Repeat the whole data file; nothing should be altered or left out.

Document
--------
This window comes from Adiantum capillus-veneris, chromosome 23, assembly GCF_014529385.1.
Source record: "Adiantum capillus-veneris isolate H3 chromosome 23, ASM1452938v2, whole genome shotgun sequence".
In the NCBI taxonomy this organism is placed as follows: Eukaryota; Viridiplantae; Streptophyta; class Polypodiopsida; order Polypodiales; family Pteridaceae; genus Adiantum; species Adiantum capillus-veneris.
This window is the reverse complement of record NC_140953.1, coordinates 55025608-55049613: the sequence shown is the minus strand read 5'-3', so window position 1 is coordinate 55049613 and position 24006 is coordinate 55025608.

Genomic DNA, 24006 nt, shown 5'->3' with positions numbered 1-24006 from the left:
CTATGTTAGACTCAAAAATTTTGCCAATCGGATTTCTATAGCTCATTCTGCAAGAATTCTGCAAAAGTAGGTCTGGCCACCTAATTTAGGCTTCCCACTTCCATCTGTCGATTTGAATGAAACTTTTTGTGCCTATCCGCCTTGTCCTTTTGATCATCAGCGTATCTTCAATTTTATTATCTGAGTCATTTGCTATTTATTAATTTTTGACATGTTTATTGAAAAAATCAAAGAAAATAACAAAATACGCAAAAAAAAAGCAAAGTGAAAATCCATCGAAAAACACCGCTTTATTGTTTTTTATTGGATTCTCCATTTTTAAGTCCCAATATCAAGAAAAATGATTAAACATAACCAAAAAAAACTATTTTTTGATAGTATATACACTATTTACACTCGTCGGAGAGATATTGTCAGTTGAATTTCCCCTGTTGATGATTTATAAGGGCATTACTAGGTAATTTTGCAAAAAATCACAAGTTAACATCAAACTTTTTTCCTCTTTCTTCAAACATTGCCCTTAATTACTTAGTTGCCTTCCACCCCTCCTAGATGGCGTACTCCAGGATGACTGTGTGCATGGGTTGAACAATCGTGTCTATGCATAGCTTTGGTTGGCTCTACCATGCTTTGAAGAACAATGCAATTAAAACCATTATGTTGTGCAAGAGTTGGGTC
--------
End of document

This window comes from Adiantum capillus-veneris, chromosome 23, assembly GCF_014529385.1.
Source record: "Adiantum capillus-veneris isolate H3 chromosome 23, ASM1452938v2, whole genome shotgun sequence".
In the NCBI taxonomy this organism is placed as follows: Eukaryota; Viridiplantae; Streptophyta; class Polypodiopsida; order Polypodiales; family Pteridaceae; genus Adiantum; species Adiantum capillus-veneris.
This window is the reverse complement of record NC_140953.1, coordinates 55025608-55049613: the sequence shown is the minus strand read 5'-3', so window position 1 is coordinate 55049613 and position 24006 is coordinate 55025608.

Genomic DNA, 24006 nt, shown 5'->3' with positions numbered 1-24006 from the left:
CTATGTTAGACTCAAAAATTTTGCCAATCGGATTTCTATAGCTCATTCTGCAAGAATTCTGCAAAAGTAGGTCTGGCCACCTAATTTAGGCTTCCCACTTCCATCTGTCGATTTGAATGAAACTTTTTGTGCCTATCCGCCTTGTCCTTTTGATCATCAGCGTATCTTCAATTTTATTATCTGAGTCATTTGCTATTTATTAATTTTTGACATGTTTATTGAAAAAATCAAAGAAAATAACAAAATACGCAAAAAAAAAGCAAAGTGAAAATCCATCGAAAAACACCGCTTTATTGTTTTTTATTGGATTCTCCATTTTTAAGTCCCAATATCAAGAAAAATGATTAAACATAACCAAAAAAAACTATTTTTTGATAGTATATACACTATTTACACTCGTCGGAGAGATATTGTCAGTTGAATTTCCCCTGTTGATGATTTATAAGGGCATTACTAGGTAATTTTGCAAAAAATCACAAGTTAACATCAAACTTTTTTCCTCTTTCTTCAAACATTGCCCTTAATTACTTAGTTGCCTTCCACCCCTCCTAGATGGCGTACTCCAGGATGACTGTGTGCATGGGTTGAACAATCGTGTCTATGCATAGCTTTGGTTGGCTCTACCATGCTTTGAAGAACAATGCAATTAAAACCATTATGTTGTGCAAGAGTTGGGTC